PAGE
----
May 29, 2019
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Hello. Yesterday I posted a thread about our ISA brown, "Buffy," who was suddenly showing signs of heat stress at the peak of the afternoon (here is the OG post: https://www.backyardchickens.com/threads/please-help-possible-heat-stroke-or-sick.1327905/).

Well, we took her to the vet today and she found a pretty bad heart murmur (she said she'd only come across this once before in her career--in an old rooster--and it wasn't nearly as bad). At her young age, it is likely congenital. Right now we are feeding her via a tube into her crop--this will hopefully give her enough vitality bad so she will start eating again on her own. We'll also start a course of antibiotics just in case an infection is causing her heart to swell (though her stool test had no evidence of parasites or disease). We think the heat this past week plus her condition pushed her over the edge. For those who may have the same issue in their flock, here were her symptoms:
  • lethargy - mobile but slowed-down
  • sleepiness
  • beak agape and intermittent panting
  • disinterest in eating
  • failure to thrive (wasting)
  • seeming fine until she suddenly wasn't
If she continues to deteriorate we will likely put her down so that she isn't suffering. I really hope she perks up. She is mobile and bright-eyed and bright-wattled/combed, but slowed-down and disinterested in food.

Buffy has been a great big sister to our inaugural backyard flock of 7 girls--she watches over them, guides them towards treats, and corrals them to bed every night. She is a gentle leader to boot. We are grateful to have her for as long as we can, so long as she is living her best life. Everyone keep your fingers crossed for Buffy!

Just the other day:

IMG_20190812_185624-01.jpeg


As a baby (I call this a "Belfie" - "Buffy" + Selfie):

IMG_20190509_180205.jpg
 
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Aunt Angus

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Wow. Didn't see that coming. It explains why her symptoms were all over the place. I'm very glad you got her to a vet, and I'm glad it wasn't Mareks and won't spread through your whole flock.

I hope she recovers from her wasting away. And now that you know what's going on, I hope you can keep symptoms in check.
:fl
 
May 29, 2019
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Wow. Didn't see that coming. It explains why her symptoms were all over the place. I'm very glad you got her to a vet, and I'm glad it wasn't Mareks and won't spread through your whole flock.

I hope she recovers from her wasting away. And now that you know what's going on, I hope you can keep symptoms in check.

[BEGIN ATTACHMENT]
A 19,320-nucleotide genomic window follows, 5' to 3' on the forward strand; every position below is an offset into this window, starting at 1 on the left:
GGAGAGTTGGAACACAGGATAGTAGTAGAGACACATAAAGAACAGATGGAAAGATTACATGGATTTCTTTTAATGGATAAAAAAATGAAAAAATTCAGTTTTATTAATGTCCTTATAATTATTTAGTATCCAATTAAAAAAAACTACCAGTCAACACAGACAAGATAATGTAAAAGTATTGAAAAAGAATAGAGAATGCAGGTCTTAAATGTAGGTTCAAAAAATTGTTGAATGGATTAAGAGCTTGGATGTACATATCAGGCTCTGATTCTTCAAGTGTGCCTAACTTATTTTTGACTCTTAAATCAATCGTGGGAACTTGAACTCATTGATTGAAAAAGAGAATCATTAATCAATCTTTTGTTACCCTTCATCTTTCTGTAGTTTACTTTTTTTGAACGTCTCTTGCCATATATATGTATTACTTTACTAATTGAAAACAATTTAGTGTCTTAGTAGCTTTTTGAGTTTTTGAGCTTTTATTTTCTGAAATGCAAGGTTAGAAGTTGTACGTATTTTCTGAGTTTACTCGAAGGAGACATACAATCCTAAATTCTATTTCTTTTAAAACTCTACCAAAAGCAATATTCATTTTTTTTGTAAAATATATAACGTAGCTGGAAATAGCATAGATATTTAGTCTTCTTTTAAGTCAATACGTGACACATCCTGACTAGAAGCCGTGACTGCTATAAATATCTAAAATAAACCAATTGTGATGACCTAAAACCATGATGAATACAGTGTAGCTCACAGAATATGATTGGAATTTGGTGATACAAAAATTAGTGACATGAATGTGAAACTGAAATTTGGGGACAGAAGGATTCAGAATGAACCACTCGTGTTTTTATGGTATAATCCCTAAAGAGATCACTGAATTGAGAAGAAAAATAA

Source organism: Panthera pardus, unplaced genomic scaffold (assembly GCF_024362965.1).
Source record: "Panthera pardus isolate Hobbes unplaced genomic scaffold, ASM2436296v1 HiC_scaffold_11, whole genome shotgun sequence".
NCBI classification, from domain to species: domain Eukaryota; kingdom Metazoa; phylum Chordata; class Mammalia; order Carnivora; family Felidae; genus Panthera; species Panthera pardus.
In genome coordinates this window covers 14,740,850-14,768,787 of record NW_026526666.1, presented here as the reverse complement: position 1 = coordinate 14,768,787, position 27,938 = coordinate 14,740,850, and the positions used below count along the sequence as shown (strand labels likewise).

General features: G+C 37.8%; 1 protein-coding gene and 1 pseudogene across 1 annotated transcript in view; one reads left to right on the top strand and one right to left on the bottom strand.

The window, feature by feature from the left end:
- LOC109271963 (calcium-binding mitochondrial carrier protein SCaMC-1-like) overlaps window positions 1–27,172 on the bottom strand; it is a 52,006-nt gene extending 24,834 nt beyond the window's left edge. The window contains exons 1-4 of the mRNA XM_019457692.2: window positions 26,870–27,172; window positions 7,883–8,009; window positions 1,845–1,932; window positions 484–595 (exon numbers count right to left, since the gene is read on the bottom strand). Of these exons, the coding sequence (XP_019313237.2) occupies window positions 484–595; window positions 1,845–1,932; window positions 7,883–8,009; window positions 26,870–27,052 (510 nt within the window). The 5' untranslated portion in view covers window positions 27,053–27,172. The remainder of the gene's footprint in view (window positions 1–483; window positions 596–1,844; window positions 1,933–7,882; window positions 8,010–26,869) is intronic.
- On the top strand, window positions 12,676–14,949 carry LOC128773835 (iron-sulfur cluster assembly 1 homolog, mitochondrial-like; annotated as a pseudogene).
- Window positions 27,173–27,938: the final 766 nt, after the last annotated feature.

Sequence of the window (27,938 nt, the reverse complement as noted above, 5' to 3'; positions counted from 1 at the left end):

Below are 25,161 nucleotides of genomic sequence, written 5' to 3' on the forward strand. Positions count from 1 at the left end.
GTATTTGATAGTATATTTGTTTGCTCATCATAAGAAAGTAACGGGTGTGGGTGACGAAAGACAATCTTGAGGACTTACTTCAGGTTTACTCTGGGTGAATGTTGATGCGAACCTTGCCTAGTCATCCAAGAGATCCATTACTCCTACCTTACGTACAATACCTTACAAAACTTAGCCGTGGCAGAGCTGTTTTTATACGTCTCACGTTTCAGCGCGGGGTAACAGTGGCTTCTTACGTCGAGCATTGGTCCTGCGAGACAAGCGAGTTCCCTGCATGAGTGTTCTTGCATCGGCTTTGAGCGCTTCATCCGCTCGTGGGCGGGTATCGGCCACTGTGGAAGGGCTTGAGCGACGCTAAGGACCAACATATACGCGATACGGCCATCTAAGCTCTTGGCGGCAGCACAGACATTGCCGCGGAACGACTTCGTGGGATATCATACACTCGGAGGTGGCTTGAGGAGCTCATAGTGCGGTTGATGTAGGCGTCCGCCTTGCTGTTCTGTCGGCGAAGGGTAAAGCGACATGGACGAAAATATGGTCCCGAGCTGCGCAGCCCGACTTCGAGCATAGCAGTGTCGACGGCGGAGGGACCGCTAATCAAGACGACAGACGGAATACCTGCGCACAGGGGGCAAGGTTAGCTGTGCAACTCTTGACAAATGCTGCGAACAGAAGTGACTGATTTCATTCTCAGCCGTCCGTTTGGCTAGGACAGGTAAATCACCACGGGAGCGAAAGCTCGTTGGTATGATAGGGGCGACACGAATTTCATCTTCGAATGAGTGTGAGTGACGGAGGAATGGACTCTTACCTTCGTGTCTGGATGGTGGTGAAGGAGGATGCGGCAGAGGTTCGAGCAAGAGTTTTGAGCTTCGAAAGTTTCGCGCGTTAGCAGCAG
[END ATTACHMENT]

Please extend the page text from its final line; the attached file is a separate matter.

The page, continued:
:fl
Since she was force-fed at the vets she's really perked up. Scratching around in her crate (making a huge mess!) and is now eating on her own pretty consistently. We will likely let her sleep and wake up with her flock and take her in during the hot part of the day and monitor her food/water intake.

Thank you for checking in!
 
May 29, 2019
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Glad that you got to see a vet. It is impressive that the vet even listened to her heart and picked up the mumur. Hopefully, Buffy will get stronger and live a good long life. Let us know how she gets along.
Yes, we feel lucky to have found this vet in a neighboring town. She was really informative. And now I have confirmation that the flock is healthy and she likely isn't passing anything on to her friends (per the vet's poop scoop).
 
May 29, 2019
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FYI went to bed with her flock, woke up with them much more herself--scratching around, eating, drinking, etc. I just went out to see if I should take her in since it's getting hot, but she was mid-dust bath and looking happy. I'll probably give her another hour or so and then take her in for some afternoon TLC. :love
 
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Good call. With the way she's been perking up we may hold off on the antibiotics (we haven't yet received them anyway), I think it truly was her heart condition plus the heat. But should we decide to medicate her, we will definitely hold off on eating her eggs.
Wonderful!!!
Just don't eat her eggs, with the meds she's taking.
Mary
 

Eggcessive

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Did the vet prescribe the antibiotics and what it
is the name of it? I normally don’t recommend antibiotics unnecessarily, but if the vet prescribed it, it might be helpful in case of a heart inflammation. If you were just going to give one on your own, then hold off.

Antibiotic resistance is a real thing, but in some cases they can help, especially if you know what you are treating. The vet would be best to decide that. Some people just throw antibiotics at chickens, not knowing what they are treating, or what type is needed. Knowing the egg withdrawal time helps as well.
 

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